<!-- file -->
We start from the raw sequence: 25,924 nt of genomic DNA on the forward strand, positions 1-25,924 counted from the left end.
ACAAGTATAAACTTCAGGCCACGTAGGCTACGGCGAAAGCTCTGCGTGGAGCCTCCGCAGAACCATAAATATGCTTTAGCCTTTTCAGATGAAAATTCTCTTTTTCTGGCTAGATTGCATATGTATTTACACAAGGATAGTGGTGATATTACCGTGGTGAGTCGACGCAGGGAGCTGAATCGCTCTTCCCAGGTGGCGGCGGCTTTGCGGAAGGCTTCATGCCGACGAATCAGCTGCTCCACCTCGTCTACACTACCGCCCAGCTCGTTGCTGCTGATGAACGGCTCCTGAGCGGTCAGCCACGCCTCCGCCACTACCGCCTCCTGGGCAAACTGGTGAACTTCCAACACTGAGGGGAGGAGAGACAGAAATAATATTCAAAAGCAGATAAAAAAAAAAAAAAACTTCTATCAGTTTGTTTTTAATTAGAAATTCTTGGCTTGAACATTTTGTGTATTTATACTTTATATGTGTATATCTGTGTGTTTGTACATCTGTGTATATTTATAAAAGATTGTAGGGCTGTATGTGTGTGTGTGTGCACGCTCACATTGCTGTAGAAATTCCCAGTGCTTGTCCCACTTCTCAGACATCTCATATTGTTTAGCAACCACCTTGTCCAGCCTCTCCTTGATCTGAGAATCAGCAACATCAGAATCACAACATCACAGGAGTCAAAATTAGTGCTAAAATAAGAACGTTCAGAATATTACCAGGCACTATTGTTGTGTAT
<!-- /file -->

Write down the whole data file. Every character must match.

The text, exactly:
We start from the raw sequence: 25,924 nt of genomic DNA on the forward strand, positions 1-25,924 counted from the left end.
ACAAGTATAAACTTCAGGCCACGTAGGCTACGGCGAAAGCTCTGCGTGGAGCCTCCGCAGAACCATAAATATGCTTTAGCCTTTTCAGATGAAAATTCTCTTTTTCTGGCTAGATTGCATATGTATTTACACAAGGATAGTGGTGATATTACCGTGGTGAGTCGACGCAGGGAGCTGAATCGCTCTTCCCAGGTGGCGGCGGCTTTGCGGAAGGCTTCATGCCGACGAATCAGCTGCTCCACCTCGTCTACACTACCGCCCAGCTCGTTGCTGCTGATGAACGGCTCCTGAGCGGTCAGCCACGCCTCCGCCACTACCGCCTCCTGGGCAAACTGGTGAACTTCCAACACTGAGGGGAGGAGAGACAGAAATAATATTCAAAAGCAGATAAAAAAAAAAAAAAACTTCTATCAGTTTGTTTTTAATTAGAAATTCTTGGCTTGAACATTTTGTGTATTTATACTTTATATGTGTATATCTGTGTGTTTGTACATCTGTGTATATTTATAAAAGATTGTAGGGCTGTATGTGTGTGTGTGTGCACGCTCACATTGCTGTAGAAATTCCCAGTGCTTGTCCCACTTCTCAGACATCTCATATTGTTTAGCAACCACCTTGTCCAGCCTCTCCTTGATCTGAGAATCAGCAACATCAGAATCACAACATCACAGGAGTCAAAATTAGTGCTAAAATAAGAACGTTCAGAATATTACCAGGCACTATTGTTGTGTAT